Software and research: the Institute's Blog

Constructive Code CritiqueBy Nicolas Gruel, University of Manchester, Andrew Walker, University of Leeds, Vince Knight, Cardiff University, and Mike Jackson, University of Edinburgh.

This post is part of the Collaborations Workshops 2017 speed blogging series.

Code review is accepted as a key process in the creation of maintainable software with a low defect rate. Wilson et al. recommend code reviews as one of their Best Practices for Scientific Computing. The value of code review is beginning to be recognised in the development of research software, for example, in…

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Software stackingBy Blair Archibald, University of Glasgow, Stephen Clement, University of Leeds, Raniere Silva, Software Sustainability Institute.

This post is part of the Collaborations Workshops 2017 speed blogging series.

Choosing a software stack for your new project can be a daunting task filled with many what-ifs. Our best advice? Don’t panic and don't overthink it. Trying to over futureproof your project is a mistake! Choosing a software stack involves decisions at every level of the software’s architecture including the programming language(s) being employed, the build system, runtimes, libraries, frameworks, even the infrastructure or architecture the software will run on and the version control system.

When starting out a new project it is important to get an idea of who your main audience and users will be. Do you predict many application users? Will these users also be developers? What sort of background do they have? Someone with a background in software will be more likely to have complex tooling (such as compilers,…

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Software metricsBy Neil Chue Hong, Software Sustainability Institute, Daniel S. Katz, University of Illinois Urbana-Champaign, Thomas Kluyver, University of Southampton, David Mawdsley, University of Manchester, Patrick McSweeney, University of Southampton, Geraint Palmer, Cardiff University.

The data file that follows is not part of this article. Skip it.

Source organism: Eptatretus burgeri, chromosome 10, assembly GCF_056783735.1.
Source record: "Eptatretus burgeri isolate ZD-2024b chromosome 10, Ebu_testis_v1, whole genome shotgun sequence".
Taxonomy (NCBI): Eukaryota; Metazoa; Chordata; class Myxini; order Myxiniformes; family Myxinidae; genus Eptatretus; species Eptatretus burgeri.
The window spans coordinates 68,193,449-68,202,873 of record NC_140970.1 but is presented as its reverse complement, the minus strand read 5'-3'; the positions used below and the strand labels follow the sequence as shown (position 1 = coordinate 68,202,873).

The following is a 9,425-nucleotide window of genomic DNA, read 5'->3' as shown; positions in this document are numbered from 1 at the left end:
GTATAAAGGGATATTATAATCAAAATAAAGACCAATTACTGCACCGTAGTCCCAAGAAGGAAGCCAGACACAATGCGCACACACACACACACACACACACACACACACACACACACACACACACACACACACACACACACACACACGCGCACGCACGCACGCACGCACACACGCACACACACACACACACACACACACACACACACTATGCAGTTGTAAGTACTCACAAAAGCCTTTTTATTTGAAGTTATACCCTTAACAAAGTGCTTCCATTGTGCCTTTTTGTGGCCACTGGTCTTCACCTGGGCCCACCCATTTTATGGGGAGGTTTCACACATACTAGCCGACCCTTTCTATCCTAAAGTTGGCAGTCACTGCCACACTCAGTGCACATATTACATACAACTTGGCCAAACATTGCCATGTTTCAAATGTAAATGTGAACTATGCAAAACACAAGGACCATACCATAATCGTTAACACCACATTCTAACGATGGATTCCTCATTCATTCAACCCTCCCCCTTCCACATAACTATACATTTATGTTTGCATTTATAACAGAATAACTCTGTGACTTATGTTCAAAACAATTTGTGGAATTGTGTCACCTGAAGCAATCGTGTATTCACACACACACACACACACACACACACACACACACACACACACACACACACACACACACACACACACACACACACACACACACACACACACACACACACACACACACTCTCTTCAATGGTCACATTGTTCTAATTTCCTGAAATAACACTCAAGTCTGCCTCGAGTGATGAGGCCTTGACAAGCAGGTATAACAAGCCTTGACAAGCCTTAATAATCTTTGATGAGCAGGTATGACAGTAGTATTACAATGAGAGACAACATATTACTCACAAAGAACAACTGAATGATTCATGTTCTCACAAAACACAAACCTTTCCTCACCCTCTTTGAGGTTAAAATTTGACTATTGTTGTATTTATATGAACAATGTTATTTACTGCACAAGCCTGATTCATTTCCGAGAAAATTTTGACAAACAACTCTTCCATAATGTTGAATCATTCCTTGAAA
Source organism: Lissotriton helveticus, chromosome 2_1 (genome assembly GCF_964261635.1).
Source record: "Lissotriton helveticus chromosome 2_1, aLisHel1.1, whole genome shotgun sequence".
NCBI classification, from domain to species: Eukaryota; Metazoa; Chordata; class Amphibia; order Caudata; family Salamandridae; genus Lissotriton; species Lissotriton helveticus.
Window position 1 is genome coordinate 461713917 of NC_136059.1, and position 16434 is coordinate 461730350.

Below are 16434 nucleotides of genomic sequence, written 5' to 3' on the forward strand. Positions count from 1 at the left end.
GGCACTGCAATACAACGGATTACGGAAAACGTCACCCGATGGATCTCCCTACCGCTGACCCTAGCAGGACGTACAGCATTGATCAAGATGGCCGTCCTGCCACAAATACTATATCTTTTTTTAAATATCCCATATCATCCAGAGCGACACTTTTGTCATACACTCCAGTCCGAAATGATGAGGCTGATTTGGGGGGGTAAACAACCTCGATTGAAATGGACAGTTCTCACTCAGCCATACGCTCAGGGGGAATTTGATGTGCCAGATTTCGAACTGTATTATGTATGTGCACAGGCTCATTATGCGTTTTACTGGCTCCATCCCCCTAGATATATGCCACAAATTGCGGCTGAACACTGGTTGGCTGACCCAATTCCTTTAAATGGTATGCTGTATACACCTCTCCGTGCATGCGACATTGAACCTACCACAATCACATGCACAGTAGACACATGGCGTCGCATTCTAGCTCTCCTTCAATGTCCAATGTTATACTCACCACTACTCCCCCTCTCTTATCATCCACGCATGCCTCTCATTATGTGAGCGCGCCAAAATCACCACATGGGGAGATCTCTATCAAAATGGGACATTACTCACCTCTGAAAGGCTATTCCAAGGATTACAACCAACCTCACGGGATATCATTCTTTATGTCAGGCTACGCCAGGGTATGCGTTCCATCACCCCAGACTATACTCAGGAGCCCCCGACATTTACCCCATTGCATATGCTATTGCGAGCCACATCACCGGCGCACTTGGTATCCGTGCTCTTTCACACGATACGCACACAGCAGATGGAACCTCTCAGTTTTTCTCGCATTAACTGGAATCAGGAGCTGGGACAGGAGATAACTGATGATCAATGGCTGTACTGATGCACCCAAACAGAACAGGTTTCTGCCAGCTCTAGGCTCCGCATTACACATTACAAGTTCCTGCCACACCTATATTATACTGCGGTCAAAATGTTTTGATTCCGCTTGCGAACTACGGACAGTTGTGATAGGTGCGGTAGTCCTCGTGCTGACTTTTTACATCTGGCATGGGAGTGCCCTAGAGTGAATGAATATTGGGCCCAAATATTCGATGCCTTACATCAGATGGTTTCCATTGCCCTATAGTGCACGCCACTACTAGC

This post is part of the Collaborations Workshops 2017 speed blogging series.

Software is important to research. Whether you think software is a primary product of research or not—or indeed not yet—it’s clear that a lot of researchers rely on a lot of pieces of software. From short, ill-planned, thrown-together temporary scripts to solve a specific problem, through an abundance of complex spreadsheets analysing…

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Ship and containersBy Raniere Silva, Community Officer, Software Sustainability Institute.

The Docker Containers for Reproducible Research Workshop (C4RR) is one of the Institute’s 2017 events. It will bring together members of the research software community—researchers and developers—to present, discuss, network and explore the landscape of containers when applied to research and reproducibility of results. C4RR will take place at Department of Engineering, University of Cambridge, from 27th to 28th June 2017.

If you wish to attend C4RR, register here.

C4RR is focused on the hot topics of reproducible research and containers such as Docker. Containers promise deep changes to the way that we run some software on our local machines or on the cloud, which could have a big impact on research and how to reproduce it.

Our call for papers closed on 31st March. We are now contacting successful authors and will add more details to the…

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firmware parameterisationDr Edward Fisher, Agile Tomography Group, School of Engineering, University of Edinburgh

Software sustainability is crucial as academia looks to commercialise its outputs and progress designs up the technology readiness levels (TRLs). One of the key concepts that transcends software, firmware and indeed silicon hardware design, is the concept of parameterisation. It may seem simple, but a surprisingly large number of us are happy to copy code, thereby creating multiple versions, or simply to leave a code parameter "hard-wired" or "hard-coded" as we are under pressure to "just get it working".

But what can the industrial, commercial mindset teach us when it comes to software sustainability for both projects with multiple developers, or projects with lengthy time scales where we must think of our future selves, perhaps even remove some personal effort and strife further down the line? Can code parameterisation allow us to get closer to our long-term motto of "Better Software, Better Research", or indeed "Better Firmware, Better Results", or "Better Hardware, Better Reproducibility"?

Code Parameterisation

So, what do we mean by code parameterisation? What advantages does it allow, and of course what effort must be…

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